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12 December 1994 Matter-wave/atom interferometry
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Although interferometry's earliest and most familiar use is with photons, the discovery of matter-wave (deBroglie-wave) interference for electrons demanded the development of quantum mechanics. Since then, matter-wave interferometry has been performed with neutrons, Cooper electron-pairs, and most recently, with whole atoms and diatomic molecules. This talk describes our recent high-flux atom interferometry experiments using the generalized Talbot-vonLau effect. Our interferometer consists of a sequence of three planar vacuum-slit diffraction gratings, microfabricated from silicon nitride membranes. DeBroglie-wave interference fringes are sensed by measuring the transmission of potassium atoms on a hot- wire as a function of grating relative position. Different spatial Fourier components (up to sixth) in the diffraction pattern are resonant in the interferometer at different atomic velocities (i.e., at different wavelengths). When a laser cooled slow atomic beam is incident, various different diffraction patterns are observed as a function of atomic velocity. In an alternative `Heisenberg Microscope' configuration an incident thermal beam produces a velocity average over different fringe Fourier components. AC modulated weak laser light passing through the interferometer interacts selectively with atoms at a specific velocity. The associated fringe pattern is then ac modulated and revealed by its selective destruction.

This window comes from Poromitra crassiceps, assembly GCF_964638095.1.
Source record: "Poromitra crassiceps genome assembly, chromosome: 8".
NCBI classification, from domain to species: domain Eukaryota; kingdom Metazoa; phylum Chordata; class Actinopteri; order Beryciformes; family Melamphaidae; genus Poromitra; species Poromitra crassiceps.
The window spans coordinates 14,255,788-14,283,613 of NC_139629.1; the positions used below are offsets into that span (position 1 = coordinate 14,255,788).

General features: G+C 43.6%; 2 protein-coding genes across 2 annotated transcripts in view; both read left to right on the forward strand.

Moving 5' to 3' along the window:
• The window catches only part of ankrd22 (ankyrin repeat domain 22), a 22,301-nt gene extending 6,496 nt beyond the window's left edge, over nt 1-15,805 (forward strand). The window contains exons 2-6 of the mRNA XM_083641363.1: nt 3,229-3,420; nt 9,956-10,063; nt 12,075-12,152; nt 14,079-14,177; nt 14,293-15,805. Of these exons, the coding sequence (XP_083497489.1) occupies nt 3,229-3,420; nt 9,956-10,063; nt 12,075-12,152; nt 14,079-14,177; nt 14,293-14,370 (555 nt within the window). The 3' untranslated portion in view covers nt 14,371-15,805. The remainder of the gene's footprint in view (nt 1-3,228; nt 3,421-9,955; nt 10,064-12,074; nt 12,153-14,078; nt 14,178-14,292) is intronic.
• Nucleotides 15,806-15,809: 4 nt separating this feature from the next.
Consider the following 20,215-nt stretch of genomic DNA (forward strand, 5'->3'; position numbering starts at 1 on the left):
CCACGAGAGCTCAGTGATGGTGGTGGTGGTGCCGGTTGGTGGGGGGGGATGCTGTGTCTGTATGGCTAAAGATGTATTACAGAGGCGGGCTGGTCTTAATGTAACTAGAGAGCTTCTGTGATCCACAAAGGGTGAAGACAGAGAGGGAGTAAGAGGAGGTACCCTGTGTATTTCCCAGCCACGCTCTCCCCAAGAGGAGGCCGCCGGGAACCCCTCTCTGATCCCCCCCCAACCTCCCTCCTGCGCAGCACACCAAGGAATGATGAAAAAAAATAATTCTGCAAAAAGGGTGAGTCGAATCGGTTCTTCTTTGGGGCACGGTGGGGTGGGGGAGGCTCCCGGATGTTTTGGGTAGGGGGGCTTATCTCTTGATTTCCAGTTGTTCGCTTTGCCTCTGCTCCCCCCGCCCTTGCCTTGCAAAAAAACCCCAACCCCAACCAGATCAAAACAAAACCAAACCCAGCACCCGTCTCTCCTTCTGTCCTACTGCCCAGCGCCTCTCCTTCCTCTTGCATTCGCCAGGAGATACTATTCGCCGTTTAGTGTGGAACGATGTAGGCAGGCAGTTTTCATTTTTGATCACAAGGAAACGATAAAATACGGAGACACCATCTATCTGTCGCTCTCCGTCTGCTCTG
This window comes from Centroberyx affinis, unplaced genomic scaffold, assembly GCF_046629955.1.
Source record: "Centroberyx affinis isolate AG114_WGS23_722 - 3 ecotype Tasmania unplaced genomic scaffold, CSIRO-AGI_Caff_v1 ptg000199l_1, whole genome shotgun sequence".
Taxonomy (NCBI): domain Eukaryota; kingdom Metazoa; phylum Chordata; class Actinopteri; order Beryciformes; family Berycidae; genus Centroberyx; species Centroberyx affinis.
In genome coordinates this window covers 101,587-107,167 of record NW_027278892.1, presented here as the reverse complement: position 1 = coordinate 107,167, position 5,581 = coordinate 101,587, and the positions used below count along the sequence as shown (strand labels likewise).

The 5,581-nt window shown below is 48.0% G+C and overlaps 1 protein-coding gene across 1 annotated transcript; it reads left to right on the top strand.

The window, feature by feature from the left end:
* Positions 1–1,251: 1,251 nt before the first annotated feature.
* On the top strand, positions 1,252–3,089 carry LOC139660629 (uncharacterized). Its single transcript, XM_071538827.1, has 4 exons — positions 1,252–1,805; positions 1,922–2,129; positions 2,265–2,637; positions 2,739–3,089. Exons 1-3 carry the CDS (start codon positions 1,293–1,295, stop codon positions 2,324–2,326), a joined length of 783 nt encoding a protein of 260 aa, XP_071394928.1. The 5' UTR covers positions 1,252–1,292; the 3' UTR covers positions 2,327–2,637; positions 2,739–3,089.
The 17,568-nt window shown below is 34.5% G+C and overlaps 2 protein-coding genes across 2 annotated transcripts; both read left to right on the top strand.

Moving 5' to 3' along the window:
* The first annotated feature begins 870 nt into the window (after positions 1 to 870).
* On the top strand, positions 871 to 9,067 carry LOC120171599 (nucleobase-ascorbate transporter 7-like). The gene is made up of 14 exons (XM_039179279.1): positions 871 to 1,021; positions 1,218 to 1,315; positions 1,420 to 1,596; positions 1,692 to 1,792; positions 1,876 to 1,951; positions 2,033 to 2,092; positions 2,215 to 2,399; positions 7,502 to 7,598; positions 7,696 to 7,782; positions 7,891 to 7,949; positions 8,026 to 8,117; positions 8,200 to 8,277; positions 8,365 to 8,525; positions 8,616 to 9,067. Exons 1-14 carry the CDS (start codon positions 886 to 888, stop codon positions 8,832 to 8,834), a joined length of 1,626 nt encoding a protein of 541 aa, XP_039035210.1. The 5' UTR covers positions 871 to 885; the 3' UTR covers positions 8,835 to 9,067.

© (1994) COPYRIGHT Society of Photo-Optical Instrumentation Engineers (SPIE). Downloading of the abstract is permitted for personal use only.
John F. Clauser and Shifang Li "Matter-wave/atom interferometry", Proc. SPIE 2340, Interferometry '94: New Techniques and Analysis in Optical Measurements, (12 December 1994);

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